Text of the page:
You’ve seen those classy, upright city bikes cruising along Amsterdam canals.
You might even have seen them around town in North America.
The quintessential Dutch bike is the symbol of practical cycling, and it’s even catching on far outside its homeland.
But are Dutch bikes any good?
I’m an affiliate
I hope my product recommendations make your life a little better! As a member of programs including Amazon Associates, I earn from qualifying purchases. If you do choose to purchase though links here, then I greatly appreciate your support!
Here’s when Dutch bikes are & aren’t best
Dutch bikes are very good for practical cycling at low to moderate speeds, such as commuting, errands, deliveries, and other personal transportation. Their upright posture is comfortable, and the bikes themselves tend to be extremely low-maintenance and steady under heavy loads.
However, Dutch bikes are very heavy, too large for small spaces or transit, inefficient for sporty riding, and not agile. If you want a sportier but still practical alternative, then consider a touring, gravel, or hybrid/fitness bike.
While they’re an icon of Dutch transportation, similar bikes are actually common around the world. Similar bikes abound in countries from England to China, or at least they did until cars became relatively affordable.
We’ll take a look at what they are, what they do best, and when they’re not ideal. At the end, I’ll give my personal picks for both authentic and cheaper “Dutch-lite” bikes you can buy today.
First, What Exactly Is A Dutch Bike?
The typical Dutch bike is upright, extremely sturdy, and well accessorized. No matter which country it’s actually made in, it will almost always have the following characteristics.
An upright riding position
Sitting bolt-upright isn’t fast, since it exposes you to more wind and doesn’t let you use your glutes very much while pedaling.
But it sure is comfortable not to kink your neck and strain your wrists!
Another benefit of upright riding is that you can use almost any clothing. There’s no need for Lycra when you’re not stuck in a deep forward bend.
Not only are the handlebars nicely elevated, but the bars themselves sweep back toward the rider. If you let your arms hang by your sides, notice how your palms basically face each other? That’s the same angle the handlebars encourage.
However, it’s not upright in the same way as an Electra Townie, which puts your feet very far forward in a semi-recumbent position. But neither is it like a “comfort bike,” which puts your feet nearly straight below the saddle.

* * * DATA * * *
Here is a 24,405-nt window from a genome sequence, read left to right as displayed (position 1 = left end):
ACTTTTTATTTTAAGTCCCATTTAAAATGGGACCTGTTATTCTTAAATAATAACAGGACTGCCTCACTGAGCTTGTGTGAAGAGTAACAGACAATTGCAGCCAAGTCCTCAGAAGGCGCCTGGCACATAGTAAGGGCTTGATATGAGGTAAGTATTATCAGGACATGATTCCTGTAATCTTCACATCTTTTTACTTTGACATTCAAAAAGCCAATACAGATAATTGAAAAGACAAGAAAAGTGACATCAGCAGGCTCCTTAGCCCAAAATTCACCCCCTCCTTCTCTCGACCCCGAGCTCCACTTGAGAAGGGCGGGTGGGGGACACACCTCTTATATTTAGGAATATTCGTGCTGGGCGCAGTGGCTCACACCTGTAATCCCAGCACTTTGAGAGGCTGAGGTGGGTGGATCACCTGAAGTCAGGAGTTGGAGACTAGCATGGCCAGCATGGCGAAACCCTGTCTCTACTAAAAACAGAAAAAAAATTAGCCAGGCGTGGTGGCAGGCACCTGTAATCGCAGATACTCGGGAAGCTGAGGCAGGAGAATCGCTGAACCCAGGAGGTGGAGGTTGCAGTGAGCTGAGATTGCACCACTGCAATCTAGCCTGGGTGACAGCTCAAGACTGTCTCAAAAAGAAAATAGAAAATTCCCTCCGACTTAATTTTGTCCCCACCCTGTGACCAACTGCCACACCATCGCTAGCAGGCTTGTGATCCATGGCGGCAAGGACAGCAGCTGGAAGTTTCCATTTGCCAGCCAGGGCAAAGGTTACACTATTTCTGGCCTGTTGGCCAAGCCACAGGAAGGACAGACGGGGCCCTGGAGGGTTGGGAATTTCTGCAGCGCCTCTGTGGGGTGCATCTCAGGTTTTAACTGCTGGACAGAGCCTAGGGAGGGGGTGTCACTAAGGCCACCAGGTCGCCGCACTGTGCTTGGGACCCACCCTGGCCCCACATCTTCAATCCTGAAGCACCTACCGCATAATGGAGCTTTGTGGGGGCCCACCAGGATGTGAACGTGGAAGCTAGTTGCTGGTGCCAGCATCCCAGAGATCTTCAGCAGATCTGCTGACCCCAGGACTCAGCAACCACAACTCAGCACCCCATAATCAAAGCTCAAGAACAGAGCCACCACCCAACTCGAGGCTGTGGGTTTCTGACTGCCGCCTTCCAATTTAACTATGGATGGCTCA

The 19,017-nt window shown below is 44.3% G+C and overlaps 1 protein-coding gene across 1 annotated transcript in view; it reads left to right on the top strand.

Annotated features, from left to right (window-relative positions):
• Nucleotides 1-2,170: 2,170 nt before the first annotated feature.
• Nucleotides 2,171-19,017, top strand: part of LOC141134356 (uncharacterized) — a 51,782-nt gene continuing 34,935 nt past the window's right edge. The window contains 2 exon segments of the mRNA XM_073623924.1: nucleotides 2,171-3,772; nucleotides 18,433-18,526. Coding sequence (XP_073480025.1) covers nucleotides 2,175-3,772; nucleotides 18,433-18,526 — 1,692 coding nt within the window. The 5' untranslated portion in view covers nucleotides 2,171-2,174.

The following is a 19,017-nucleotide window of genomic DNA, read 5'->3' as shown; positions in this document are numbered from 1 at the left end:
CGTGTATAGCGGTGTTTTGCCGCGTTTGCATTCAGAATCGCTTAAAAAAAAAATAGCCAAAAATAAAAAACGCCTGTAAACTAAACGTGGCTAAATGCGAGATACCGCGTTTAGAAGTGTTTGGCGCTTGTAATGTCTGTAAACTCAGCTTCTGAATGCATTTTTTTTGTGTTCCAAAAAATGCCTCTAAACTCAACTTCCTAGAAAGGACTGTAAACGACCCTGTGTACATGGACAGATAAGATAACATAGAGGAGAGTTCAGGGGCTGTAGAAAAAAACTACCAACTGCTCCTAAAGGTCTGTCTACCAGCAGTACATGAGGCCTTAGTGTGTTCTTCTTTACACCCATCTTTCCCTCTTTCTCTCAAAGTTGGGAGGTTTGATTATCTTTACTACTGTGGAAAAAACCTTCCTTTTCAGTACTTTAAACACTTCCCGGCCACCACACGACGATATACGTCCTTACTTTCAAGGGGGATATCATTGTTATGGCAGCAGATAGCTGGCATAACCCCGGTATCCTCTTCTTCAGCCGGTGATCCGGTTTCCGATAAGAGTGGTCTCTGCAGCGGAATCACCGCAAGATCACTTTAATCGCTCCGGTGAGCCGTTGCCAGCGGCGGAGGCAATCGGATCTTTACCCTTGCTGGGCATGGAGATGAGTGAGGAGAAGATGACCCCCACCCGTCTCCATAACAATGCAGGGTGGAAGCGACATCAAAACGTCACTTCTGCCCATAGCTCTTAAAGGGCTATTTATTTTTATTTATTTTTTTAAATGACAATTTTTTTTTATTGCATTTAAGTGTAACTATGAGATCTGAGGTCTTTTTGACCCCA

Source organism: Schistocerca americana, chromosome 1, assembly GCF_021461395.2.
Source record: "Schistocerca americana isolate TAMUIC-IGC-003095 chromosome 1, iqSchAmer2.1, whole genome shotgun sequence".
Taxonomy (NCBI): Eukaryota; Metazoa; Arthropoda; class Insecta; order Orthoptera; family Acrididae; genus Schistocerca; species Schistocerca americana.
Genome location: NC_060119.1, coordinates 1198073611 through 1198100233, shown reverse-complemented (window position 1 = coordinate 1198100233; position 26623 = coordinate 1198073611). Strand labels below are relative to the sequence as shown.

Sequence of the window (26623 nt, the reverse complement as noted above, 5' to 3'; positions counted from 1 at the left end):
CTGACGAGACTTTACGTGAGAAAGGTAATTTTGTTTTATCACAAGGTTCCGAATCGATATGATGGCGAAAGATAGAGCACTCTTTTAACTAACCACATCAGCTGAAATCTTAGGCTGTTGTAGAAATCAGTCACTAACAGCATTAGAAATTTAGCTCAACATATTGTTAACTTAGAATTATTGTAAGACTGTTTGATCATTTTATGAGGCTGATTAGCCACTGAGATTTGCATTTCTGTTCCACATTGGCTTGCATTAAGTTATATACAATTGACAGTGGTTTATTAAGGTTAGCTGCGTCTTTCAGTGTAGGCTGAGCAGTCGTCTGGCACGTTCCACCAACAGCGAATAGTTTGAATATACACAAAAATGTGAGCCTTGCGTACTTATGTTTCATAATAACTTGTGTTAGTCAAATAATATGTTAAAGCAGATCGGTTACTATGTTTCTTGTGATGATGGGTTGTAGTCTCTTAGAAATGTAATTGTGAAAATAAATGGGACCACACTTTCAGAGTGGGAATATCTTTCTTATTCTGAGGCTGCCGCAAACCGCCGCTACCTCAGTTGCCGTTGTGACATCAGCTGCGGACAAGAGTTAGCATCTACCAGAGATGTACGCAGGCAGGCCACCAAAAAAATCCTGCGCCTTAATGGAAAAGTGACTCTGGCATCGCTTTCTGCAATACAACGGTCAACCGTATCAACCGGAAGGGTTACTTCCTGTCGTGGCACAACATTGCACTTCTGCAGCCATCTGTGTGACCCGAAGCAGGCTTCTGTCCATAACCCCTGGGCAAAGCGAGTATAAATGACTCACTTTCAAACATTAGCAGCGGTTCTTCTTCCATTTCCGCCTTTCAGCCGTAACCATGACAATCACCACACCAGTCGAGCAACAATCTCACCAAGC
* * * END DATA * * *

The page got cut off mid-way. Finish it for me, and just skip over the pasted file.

Instead, classic Dutch bike geometry strikes a perfect balance between the two.
Here’s a diagram that might help clarify.
This might be hard to believe, but some folks actually grin the moment they first try one. After a lifetime of discomfort and a “no pain, no gain” mentality from sport-oriented bike shops, it’s probably their first time on a bike that’s thoroughly pleasant.
Enclosed brakes and gears
Every bike’s most vulnerable parts are its brakes and drivetrain. They require the most frequent maintenance and are also the most susceptible to harsh weather.
And speaking of weather, Dutch winters are not pretty affairs. It’s not exactly Siberia, but parking bikes outdoors in a central/northern European climate requires serious durability.
To solve the weather and maintenance problems at once, Dutch bikes often use internally-geared hubs and drum/roller brakes.
Most of us are used to derailleur gears. That’s the spring-loaded contraption that moves the chain up and down between gears.
That’s a simple and elegant way to shift, but it needs frequent adjustment and is vulnerable to knocks and bumps around town.
To solve this, Dutch bikes use a special rear hub with many tiny gears inside it. Good ones give as much range as derailleur can, but it’s all tucked away in a weatherproof package that seldom needs attention.
It’s a similar story with brakes, too. Rim brakes are good enough for most urban riding (as I’ve covered here), and disc brakes have power galore.
But both need a little tuning here and there.
Fortunately, just like gears can go inside a hub, so can brakes. The version most Dutch bikes use is called a “roller brake.” Think of the coaster brakes you might’ve had as a kid, but highly refined. It works identically wet and dry, even if you neglect it a bit.
Generous fenders and chain protection
It’s good to block rain from falling on you. (And my guide to city cycling rainwear walks you through how to do that).
However, it’s critical to block spray from the road.
On a bike, it doesn’t get nastier than a muddy stripe up your back and grimy, brake dust-filled pothole juices all over your pants.
That’s why fenders and a good chain case are absolutely necessary for any useful city bike.
The Netherlands is a famously damp climate. That’s why nearly all local bikes have fenders that wrap fully around both wheels.
They also have a chain case that keeps greasy gunk off the rider’s pants and preserves the chain itself from harsh conditions.